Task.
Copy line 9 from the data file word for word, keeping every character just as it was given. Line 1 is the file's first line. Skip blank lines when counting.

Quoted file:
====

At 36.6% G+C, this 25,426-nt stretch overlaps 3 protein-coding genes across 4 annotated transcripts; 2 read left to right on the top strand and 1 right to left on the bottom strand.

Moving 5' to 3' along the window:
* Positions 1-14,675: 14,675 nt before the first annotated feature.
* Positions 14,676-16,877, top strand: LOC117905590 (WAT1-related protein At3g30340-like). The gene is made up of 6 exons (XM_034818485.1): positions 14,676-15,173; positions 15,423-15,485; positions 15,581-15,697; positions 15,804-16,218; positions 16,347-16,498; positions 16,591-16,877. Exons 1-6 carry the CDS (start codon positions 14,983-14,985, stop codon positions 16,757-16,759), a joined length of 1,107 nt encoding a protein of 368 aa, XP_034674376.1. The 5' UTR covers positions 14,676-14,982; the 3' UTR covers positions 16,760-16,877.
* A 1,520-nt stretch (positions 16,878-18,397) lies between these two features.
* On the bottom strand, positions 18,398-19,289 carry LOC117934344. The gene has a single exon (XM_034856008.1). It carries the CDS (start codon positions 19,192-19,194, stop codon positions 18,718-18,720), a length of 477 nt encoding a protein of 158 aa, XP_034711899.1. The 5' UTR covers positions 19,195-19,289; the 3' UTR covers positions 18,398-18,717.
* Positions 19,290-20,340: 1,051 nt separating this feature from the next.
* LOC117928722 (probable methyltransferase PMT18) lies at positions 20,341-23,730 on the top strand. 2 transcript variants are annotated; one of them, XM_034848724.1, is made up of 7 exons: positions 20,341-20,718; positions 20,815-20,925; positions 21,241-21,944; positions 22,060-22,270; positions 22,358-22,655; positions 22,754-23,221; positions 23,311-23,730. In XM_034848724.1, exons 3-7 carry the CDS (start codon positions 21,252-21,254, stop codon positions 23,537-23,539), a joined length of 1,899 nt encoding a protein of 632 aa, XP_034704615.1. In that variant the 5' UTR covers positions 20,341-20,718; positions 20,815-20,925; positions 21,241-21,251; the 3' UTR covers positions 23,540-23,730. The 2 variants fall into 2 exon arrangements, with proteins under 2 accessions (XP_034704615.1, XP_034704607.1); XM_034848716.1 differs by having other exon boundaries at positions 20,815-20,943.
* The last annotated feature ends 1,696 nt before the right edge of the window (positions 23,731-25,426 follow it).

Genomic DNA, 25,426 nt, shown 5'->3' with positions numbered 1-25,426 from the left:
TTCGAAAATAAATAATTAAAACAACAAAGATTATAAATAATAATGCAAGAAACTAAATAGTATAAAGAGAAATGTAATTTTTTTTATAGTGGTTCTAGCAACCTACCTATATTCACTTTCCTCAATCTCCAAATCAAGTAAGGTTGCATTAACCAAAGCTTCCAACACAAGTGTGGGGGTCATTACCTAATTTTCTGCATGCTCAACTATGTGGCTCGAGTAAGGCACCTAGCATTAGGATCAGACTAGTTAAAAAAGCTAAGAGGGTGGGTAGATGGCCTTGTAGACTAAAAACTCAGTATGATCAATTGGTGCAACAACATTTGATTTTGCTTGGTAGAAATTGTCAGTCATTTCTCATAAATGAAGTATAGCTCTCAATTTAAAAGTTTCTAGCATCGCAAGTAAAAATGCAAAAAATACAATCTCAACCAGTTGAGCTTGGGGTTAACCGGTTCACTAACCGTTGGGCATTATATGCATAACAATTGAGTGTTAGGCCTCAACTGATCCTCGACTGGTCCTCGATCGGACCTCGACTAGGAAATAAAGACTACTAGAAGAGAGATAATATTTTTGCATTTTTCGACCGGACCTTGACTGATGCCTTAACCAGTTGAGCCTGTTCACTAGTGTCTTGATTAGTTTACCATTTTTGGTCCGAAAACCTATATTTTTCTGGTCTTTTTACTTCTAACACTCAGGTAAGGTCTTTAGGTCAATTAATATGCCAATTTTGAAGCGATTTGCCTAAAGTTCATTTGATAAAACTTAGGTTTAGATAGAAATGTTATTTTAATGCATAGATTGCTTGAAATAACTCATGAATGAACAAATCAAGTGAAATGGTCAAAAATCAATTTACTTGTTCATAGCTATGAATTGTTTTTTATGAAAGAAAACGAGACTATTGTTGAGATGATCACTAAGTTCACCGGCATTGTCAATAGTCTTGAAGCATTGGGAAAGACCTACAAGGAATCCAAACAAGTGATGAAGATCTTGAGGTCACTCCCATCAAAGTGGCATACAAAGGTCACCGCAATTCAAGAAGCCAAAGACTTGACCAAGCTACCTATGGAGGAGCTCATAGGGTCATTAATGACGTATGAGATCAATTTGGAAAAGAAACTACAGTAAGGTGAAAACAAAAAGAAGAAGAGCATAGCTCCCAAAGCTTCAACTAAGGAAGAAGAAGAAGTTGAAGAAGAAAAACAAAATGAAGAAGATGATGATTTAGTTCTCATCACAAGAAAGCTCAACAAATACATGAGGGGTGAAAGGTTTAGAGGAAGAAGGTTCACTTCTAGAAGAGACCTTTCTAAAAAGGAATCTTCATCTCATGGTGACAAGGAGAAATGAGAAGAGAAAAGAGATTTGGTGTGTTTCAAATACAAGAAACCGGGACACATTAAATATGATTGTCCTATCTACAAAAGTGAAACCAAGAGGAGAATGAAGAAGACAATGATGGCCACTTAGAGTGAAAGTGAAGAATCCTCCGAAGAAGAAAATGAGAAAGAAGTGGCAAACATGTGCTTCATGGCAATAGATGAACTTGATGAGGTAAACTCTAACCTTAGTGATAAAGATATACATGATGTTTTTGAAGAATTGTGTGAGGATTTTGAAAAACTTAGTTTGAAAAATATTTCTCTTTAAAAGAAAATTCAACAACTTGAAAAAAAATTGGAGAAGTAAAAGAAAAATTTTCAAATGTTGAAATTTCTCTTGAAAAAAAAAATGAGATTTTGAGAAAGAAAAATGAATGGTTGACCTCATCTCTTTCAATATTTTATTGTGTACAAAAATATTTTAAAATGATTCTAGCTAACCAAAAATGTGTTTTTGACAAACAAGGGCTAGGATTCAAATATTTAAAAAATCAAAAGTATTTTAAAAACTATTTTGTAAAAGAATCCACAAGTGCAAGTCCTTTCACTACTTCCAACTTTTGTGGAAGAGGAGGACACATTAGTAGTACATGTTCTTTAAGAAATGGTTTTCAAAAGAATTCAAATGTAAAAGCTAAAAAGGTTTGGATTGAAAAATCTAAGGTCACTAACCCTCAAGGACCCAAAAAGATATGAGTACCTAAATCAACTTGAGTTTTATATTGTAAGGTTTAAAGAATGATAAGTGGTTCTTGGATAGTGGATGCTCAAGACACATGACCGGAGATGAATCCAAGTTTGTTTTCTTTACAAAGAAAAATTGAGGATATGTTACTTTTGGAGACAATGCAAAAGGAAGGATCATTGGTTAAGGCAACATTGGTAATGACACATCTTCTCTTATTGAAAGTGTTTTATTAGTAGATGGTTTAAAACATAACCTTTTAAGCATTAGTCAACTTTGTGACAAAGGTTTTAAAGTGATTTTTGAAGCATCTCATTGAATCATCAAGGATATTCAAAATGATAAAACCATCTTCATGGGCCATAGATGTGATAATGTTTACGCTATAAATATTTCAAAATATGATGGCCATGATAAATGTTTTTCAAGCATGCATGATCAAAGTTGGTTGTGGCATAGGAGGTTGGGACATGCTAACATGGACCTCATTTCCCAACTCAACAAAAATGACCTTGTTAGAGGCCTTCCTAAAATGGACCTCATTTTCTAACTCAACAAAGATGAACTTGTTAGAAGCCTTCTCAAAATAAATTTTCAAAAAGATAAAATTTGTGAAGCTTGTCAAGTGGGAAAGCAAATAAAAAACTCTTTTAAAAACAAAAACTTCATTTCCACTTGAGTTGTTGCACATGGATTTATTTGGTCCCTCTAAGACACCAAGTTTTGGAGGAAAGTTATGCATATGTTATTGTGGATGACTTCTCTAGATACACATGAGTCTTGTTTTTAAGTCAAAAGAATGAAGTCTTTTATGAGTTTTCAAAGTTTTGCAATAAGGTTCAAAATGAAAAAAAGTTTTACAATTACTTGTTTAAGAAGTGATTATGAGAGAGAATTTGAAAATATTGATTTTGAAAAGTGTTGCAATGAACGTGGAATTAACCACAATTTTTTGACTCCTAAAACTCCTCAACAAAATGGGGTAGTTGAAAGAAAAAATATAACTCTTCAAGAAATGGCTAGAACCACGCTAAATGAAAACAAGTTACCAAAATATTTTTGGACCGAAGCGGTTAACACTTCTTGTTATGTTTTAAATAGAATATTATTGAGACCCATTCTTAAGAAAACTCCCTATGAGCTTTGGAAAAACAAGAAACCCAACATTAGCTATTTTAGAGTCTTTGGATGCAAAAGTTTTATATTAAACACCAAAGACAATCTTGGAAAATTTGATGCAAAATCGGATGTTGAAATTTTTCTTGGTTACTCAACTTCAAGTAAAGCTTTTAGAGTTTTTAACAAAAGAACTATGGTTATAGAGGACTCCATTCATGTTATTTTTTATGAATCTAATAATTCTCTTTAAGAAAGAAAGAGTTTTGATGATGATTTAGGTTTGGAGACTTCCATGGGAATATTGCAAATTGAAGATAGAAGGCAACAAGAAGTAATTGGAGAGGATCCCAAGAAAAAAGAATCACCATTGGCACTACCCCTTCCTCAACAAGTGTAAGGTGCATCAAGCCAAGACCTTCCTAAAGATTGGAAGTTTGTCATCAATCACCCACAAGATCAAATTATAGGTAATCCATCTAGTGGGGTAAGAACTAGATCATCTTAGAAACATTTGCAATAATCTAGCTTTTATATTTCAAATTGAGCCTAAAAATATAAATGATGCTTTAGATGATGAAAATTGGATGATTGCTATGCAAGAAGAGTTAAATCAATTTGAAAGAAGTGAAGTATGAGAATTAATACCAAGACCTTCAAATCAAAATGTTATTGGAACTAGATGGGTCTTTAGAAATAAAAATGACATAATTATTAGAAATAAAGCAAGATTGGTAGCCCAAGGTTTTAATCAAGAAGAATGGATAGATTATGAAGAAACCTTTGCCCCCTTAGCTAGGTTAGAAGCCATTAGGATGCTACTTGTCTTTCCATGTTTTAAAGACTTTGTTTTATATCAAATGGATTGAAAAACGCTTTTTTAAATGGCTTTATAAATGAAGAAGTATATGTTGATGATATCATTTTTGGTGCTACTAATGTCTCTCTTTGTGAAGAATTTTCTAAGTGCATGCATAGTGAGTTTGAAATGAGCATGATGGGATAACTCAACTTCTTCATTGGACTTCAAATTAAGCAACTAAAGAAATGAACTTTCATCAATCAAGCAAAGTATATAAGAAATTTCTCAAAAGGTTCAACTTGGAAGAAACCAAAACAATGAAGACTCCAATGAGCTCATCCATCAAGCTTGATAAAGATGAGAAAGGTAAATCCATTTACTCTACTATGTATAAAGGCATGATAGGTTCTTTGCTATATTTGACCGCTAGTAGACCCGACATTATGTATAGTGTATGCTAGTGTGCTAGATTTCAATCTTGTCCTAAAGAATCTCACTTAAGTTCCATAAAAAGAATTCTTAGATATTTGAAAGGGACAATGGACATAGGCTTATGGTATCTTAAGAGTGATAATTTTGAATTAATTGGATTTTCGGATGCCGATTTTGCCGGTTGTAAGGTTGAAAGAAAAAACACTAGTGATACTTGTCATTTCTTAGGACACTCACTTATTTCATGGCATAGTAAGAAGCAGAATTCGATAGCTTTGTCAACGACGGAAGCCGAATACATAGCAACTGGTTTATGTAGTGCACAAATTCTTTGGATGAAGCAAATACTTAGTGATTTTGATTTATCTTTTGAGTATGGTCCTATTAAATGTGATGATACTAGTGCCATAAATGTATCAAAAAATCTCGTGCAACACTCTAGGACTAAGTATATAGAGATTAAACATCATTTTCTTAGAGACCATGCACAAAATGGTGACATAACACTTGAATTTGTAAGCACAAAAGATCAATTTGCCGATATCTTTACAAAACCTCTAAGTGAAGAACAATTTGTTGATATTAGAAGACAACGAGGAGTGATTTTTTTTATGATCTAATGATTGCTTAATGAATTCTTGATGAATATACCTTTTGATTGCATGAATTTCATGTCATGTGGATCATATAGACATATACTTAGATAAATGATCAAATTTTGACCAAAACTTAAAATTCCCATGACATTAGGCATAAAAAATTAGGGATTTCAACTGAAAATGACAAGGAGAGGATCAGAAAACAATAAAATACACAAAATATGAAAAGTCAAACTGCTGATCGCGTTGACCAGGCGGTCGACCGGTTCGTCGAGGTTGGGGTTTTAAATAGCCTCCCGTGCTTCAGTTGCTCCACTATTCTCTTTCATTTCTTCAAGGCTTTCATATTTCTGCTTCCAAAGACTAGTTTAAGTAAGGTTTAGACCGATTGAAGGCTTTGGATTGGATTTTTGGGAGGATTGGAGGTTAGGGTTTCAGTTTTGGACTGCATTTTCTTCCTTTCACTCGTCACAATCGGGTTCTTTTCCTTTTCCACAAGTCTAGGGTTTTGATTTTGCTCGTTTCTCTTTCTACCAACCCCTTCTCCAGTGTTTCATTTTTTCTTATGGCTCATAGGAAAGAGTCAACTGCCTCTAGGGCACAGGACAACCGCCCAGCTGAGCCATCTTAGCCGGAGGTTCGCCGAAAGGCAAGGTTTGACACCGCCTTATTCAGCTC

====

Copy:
* The last annotated feature ends 1,696 nt before the right edge of the window (positions 23,731-25,426 follow it).